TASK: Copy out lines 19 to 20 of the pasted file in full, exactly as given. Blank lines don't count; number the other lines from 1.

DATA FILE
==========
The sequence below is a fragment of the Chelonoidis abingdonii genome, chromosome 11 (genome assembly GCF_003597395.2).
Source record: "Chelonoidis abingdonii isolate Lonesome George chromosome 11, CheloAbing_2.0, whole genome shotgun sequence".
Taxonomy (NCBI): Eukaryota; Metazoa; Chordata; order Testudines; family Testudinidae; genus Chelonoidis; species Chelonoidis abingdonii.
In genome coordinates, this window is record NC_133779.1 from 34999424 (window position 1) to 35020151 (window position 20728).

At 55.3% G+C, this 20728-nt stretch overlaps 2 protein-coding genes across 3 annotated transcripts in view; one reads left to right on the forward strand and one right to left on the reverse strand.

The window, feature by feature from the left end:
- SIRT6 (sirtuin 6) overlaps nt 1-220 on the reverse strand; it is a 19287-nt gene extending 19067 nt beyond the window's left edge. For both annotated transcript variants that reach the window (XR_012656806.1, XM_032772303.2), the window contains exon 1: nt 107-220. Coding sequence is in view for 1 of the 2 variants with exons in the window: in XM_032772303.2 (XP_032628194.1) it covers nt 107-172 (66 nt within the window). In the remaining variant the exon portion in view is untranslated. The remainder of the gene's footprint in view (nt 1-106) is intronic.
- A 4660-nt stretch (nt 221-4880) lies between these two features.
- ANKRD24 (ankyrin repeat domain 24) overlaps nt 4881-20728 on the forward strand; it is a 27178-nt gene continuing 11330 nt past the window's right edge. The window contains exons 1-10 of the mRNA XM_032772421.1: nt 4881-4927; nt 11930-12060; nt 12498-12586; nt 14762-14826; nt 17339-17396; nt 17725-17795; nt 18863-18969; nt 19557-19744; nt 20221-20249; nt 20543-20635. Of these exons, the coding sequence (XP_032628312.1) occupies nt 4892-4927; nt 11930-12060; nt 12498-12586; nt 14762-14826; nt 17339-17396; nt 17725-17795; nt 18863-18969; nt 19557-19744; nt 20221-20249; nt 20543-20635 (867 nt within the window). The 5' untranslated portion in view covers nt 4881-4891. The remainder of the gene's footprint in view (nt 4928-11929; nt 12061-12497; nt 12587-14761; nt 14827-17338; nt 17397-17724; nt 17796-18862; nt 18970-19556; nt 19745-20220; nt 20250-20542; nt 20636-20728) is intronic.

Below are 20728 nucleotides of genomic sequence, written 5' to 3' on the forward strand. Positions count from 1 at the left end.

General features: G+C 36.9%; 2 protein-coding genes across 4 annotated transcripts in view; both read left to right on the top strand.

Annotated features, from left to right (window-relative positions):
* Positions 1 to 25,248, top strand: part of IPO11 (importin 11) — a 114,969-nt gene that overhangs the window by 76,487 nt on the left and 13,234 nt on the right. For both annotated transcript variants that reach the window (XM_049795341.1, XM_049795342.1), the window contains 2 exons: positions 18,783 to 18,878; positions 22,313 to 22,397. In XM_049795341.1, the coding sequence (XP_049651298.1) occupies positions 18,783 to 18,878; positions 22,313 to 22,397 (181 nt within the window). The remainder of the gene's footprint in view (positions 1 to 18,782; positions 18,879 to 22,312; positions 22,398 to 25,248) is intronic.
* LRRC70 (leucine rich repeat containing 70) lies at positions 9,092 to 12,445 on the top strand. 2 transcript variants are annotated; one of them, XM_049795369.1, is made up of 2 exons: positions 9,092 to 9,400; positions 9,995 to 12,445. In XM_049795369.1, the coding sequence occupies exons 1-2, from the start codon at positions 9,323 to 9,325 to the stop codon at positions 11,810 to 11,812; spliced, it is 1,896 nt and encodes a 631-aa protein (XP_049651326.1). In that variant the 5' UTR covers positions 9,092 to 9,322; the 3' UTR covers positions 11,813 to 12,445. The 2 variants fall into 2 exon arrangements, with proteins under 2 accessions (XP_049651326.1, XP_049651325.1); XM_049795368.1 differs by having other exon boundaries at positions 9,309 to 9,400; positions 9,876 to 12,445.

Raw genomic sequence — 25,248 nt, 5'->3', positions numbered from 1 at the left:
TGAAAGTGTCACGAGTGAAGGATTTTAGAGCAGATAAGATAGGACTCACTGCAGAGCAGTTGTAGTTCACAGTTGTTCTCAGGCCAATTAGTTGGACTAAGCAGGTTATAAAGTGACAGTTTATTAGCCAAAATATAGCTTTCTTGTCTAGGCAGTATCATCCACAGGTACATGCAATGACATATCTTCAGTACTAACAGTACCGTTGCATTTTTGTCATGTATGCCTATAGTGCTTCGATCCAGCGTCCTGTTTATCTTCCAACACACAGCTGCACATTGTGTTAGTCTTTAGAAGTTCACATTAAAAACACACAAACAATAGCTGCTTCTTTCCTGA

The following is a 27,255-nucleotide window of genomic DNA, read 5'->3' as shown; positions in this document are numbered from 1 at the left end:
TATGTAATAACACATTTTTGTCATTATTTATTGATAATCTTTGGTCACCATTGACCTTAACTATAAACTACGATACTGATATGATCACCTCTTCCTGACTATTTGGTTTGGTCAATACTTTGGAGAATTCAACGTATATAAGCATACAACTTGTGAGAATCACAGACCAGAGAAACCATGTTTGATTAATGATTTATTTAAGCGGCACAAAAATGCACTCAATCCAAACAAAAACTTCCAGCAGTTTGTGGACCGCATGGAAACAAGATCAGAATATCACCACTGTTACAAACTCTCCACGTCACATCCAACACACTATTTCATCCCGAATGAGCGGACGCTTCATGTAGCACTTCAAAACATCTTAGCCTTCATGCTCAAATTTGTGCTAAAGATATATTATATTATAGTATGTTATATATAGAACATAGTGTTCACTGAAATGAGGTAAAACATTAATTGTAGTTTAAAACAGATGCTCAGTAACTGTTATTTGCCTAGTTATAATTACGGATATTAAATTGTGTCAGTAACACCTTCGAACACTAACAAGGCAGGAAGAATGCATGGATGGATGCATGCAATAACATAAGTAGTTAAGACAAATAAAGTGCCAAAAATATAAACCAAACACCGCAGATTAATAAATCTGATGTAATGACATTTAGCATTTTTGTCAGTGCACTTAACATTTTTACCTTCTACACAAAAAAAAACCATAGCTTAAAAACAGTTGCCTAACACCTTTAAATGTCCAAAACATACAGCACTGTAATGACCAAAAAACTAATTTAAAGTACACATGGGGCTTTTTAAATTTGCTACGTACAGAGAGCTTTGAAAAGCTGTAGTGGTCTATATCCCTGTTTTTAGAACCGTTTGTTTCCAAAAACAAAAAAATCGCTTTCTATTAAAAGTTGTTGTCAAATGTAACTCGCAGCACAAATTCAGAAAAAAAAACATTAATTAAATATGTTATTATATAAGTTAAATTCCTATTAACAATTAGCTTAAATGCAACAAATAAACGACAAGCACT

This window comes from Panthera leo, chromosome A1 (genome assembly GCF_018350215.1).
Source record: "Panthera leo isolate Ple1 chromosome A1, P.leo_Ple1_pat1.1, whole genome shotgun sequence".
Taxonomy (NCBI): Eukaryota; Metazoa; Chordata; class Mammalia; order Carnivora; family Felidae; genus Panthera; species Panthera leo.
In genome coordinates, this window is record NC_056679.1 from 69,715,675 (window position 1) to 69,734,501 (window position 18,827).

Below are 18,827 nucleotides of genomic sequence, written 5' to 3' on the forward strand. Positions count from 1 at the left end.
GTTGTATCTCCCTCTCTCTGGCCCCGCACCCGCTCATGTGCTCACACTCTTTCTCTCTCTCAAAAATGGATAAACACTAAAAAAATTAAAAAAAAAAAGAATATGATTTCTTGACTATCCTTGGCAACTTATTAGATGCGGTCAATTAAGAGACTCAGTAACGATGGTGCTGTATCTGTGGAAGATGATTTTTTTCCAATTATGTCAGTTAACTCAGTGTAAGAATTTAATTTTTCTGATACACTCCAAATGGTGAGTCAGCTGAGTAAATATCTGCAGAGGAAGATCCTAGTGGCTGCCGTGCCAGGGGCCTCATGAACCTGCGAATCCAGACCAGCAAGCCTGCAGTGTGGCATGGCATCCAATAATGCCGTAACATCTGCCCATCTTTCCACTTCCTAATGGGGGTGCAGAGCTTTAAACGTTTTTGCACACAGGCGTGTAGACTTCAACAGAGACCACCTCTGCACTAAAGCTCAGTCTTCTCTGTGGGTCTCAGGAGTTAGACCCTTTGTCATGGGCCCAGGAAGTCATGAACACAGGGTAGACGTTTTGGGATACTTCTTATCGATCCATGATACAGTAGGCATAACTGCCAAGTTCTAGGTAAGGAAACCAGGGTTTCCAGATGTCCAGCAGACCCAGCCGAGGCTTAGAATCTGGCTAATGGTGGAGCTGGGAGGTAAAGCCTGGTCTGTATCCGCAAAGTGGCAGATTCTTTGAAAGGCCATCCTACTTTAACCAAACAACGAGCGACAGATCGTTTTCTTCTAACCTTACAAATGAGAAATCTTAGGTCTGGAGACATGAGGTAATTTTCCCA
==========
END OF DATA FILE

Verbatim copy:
This window comes from Panthera leo, chromosome A1 (genome assembly GCF_018350215.1).
Source record: "Panthera leo isolate Ple1 chromosome A1, P.leo_Ple1_pat1.1, whole genome shotgun sequence".